A statistical study, published in the journal of the European Society of Cardiology, seems to show that the more you salt your dishes, the more you increase the risk of dying prematurely. But that’s not really the problem!
American researchers from Tulane University in New Orleans analyzed the medical data of 501,379 volunteers, followed in the Biobank British. They dissected their eating habits (they had been regularly asked by questionnaire whether they salted their food sometimes, often, always or never) and their urine analyses, in particular their sodium and potassium levels. They then looked for correlations between their salt intake and the risk of dying prematurely.
Their calculations show that 28% of the 18,474 premature deaths recorded (which occurred before the age of 75) are attributable to the addition of salt in the diet. Premature deaths accounted for 3% of deaths among those who never salt their dishes, but 6% of those who always salt them. However, the authors of the study also note that these premature deaths concerned less people whose urine turned out to be rich in potassium, suggesting that potassium could counteract the deleterious effects of sodium…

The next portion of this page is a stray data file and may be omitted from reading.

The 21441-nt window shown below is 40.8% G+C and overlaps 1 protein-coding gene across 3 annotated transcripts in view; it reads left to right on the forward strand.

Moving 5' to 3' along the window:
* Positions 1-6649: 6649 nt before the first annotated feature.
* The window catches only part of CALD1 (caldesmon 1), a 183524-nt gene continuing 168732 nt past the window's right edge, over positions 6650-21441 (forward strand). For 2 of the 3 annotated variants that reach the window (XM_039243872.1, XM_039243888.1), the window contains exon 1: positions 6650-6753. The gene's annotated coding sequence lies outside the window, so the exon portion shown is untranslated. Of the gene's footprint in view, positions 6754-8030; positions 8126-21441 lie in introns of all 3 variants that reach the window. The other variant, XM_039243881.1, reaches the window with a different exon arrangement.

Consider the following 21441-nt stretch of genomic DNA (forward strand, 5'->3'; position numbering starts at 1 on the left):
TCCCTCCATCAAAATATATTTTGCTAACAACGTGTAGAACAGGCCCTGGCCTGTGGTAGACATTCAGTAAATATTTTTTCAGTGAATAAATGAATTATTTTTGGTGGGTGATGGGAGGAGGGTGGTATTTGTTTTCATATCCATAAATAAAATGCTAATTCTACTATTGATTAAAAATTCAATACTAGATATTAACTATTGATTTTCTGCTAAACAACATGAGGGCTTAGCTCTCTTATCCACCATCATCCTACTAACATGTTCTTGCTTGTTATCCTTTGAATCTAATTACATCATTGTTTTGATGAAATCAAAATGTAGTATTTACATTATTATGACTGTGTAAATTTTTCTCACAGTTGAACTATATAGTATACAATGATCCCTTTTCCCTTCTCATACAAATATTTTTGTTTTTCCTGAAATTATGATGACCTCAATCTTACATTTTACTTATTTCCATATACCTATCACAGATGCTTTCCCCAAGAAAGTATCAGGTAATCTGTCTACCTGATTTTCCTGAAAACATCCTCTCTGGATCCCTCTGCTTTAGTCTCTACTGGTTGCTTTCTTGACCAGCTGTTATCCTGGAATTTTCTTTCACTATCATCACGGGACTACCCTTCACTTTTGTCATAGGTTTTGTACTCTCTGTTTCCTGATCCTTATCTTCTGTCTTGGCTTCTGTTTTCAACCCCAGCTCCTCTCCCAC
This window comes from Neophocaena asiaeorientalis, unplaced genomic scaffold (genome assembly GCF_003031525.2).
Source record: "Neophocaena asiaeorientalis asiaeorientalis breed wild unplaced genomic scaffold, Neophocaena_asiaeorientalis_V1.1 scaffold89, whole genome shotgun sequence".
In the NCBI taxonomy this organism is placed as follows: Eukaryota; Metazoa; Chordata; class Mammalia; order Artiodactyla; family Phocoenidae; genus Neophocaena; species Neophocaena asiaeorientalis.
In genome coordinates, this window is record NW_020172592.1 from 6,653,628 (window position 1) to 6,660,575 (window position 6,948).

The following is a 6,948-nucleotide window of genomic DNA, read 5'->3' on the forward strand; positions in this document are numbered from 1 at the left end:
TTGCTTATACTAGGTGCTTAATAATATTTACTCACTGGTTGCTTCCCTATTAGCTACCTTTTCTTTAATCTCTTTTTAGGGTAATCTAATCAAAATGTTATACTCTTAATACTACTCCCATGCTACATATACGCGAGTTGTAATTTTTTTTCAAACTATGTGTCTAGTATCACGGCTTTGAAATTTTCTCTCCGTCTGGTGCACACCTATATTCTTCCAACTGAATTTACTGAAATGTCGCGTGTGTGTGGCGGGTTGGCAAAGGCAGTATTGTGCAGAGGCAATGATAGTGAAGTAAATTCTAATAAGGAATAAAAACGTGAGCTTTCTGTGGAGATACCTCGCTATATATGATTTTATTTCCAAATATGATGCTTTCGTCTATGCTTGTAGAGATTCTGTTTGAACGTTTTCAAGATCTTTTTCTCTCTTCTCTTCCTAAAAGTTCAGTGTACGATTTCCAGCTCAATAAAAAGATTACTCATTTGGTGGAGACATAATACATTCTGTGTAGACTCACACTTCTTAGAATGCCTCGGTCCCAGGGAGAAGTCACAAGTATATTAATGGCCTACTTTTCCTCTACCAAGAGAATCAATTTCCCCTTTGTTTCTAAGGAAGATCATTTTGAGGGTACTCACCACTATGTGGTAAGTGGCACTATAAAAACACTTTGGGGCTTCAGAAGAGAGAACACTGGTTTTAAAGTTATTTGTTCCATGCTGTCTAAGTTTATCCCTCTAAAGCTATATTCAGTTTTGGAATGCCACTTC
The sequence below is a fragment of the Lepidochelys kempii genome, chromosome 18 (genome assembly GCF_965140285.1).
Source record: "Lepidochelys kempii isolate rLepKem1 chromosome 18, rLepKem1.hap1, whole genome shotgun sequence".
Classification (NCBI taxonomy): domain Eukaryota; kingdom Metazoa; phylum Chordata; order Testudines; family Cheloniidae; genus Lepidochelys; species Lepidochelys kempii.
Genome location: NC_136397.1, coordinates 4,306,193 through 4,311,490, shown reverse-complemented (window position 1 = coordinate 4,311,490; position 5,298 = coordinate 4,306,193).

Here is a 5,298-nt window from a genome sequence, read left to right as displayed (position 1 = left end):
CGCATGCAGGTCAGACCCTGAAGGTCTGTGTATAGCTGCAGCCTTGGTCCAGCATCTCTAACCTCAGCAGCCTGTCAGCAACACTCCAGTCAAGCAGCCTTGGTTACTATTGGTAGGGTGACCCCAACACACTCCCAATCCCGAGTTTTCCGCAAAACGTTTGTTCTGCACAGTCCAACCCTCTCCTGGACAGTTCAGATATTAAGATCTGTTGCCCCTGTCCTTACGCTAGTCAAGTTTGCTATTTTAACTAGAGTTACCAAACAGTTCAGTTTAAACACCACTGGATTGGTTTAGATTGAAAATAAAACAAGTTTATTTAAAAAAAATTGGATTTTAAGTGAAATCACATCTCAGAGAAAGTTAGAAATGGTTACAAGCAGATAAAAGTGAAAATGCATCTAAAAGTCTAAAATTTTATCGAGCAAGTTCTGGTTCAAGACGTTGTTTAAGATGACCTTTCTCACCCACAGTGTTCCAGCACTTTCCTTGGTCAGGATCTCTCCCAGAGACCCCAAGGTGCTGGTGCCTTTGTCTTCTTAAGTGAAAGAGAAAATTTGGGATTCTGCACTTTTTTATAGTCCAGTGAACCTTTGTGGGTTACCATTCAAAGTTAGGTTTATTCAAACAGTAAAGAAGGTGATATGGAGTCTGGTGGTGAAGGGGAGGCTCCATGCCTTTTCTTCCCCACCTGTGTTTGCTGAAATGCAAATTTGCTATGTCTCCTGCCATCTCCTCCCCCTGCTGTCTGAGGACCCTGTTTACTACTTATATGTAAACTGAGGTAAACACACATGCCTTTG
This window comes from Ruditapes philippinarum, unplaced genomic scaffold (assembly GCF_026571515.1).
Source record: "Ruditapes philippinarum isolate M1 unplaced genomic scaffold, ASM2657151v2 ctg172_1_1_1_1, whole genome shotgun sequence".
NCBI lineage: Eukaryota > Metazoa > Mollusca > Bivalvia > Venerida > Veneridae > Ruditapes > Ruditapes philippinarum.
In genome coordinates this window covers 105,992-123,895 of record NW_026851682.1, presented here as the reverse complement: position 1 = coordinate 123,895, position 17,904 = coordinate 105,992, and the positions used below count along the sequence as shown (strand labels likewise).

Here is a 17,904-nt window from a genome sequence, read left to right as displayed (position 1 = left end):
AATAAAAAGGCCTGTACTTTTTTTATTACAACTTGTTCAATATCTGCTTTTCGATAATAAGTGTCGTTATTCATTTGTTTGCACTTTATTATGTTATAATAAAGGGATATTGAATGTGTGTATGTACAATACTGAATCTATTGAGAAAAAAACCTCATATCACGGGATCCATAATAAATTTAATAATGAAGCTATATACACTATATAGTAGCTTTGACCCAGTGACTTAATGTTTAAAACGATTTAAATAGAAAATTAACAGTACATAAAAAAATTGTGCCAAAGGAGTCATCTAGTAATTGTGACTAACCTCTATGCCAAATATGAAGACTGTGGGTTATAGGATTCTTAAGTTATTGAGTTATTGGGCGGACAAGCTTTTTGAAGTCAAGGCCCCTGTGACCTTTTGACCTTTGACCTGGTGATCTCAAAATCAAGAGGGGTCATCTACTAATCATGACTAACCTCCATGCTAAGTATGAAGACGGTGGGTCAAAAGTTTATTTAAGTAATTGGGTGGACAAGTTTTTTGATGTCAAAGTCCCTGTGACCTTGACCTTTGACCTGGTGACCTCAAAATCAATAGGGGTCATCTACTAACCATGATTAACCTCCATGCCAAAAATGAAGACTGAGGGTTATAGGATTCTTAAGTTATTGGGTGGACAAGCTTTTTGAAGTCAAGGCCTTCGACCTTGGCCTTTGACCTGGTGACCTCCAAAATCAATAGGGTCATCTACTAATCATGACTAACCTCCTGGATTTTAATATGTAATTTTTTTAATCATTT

They therefore call for additional studies to establish more precisely the links between salt consumption and premature mortality. In this study, salt intake was not quantified. And, moreover, salt doesn’t just come from the salt shaker!
Neither too much nor too little
All prepared dishes, condiments, cheese, ham and cold cuts are full of it, not to mention sodas and bread: these processed foods account for 75 to 80% of dietary salt intake. If the high levels of potassium in the urine seem protective in this study, it is because they testify to a high consumption of fruits and vegetables, and therefore to a healthier diet!
Also, rather than asking people to put their salt shakers into oblivion, it would probably be more effective to force manufacturers to change their practices, as a Swedish researcher comments in the editorial that accompanies the article.
No question, of course, of completely eliminating salt, we need it to live from 2 to 3 g per day (i.e. 2 to 3 pinches only). But not too much is needed, at the risk otherwise of favoring the appearance of cancer, hypertension and cardiovascular diseases. The World Health Organization (WHO) recommends limiting total intake to 5g (i.e. 2g of sodium), and half as much for children…